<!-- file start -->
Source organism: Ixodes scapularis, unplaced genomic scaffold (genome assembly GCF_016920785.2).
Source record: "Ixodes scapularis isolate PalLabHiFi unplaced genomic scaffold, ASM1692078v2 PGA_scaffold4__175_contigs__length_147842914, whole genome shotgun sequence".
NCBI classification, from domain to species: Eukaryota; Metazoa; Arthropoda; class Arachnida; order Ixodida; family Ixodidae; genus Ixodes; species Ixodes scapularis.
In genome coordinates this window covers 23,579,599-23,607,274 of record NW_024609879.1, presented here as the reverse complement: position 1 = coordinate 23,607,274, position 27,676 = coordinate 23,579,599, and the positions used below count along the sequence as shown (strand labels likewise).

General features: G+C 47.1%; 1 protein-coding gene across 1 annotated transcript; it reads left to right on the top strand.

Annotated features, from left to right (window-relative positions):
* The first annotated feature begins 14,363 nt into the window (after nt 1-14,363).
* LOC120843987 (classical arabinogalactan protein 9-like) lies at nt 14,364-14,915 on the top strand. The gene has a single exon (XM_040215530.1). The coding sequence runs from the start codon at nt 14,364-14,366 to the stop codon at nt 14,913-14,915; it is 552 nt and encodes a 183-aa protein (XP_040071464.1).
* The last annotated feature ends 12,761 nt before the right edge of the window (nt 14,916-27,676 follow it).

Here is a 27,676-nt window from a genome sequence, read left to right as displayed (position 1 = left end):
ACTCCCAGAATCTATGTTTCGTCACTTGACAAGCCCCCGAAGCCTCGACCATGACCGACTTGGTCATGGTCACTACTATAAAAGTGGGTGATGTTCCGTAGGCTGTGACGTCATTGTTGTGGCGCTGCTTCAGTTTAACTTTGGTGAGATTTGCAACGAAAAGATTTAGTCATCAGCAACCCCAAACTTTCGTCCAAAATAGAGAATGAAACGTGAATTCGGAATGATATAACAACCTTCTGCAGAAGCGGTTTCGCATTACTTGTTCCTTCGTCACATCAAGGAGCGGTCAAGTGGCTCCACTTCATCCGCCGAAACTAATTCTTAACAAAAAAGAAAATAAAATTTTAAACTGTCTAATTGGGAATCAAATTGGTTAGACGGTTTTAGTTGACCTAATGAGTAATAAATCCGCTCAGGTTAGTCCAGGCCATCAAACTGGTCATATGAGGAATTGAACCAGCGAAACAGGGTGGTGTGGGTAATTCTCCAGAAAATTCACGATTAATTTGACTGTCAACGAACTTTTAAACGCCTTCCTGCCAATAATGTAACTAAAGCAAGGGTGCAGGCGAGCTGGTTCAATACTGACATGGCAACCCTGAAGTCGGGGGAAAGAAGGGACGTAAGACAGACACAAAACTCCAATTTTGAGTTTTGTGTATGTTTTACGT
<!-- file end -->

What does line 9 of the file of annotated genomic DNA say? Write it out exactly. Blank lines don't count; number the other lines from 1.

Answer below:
* The last annotated feature ends 12,761 nt before the right edge of the window (nt 14,916-27,676 follow it).